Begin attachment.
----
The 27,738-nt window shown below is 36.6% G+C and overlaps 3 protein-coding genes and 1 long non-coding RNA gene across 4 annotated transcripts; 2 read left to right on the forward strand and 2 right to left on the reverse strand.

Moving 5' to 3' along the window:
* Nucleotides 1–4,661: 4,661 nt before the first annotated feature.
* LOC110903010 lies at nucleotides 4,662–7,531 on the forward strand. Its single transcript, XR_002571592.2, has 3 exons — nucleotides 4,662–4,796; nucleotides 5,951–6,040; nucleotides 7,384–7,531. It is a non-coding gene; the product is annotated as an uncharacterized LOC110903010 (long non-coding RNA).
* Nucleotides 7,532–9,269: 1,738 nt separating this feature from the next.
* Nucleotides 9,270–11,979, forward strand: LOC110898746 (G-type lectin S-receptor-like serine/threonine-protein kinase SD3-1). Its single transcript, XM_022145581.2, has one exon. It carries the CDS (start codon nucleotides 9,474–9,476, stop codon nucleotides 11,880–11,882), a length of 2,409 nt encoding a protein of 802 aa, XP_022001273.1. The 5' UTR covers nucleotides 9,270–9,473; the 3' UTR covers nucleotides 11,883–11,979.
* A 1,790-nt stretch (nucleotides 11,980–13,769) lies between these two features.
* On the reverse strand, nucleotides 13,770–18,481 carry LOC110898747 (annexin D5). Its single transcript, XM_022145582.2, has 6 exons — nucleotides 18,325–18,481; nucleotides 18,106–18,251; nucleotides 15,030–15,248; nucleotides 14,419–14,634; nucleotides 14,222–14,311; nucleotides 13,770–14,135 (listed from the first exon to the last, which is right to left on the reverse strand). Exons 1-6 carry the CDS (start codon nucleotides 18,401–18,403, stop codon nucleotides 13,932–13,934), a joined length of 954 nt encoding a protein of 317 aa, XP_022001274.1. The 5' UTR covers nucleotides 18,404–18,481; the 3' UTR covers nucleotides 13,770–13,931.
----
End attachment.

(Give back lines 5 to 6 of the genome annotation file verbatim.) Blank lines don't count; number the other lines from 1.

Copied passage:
* Nucleotides 7,532–9,269: 1,738 nt separating this feature from the next.
* Nucleotides 9,270–11,979, forward strand: LOC110898746 (G-type lectin S-receptor-like serine/threonine-protein kinase SD3-1). Its single transcript, XM_022145581.2, has one exon. It carries the CDS (start codon nucleotides 9,474–9,476, stop codon nucleotides 11,880–11,882), a length of 2,409 nt encoding a protein of 802 aa, XP_022001273.1. The 5' UTR covers nucleotides 9,270–9,473; the 3' UTR covers nucleotides 11,883–11,979.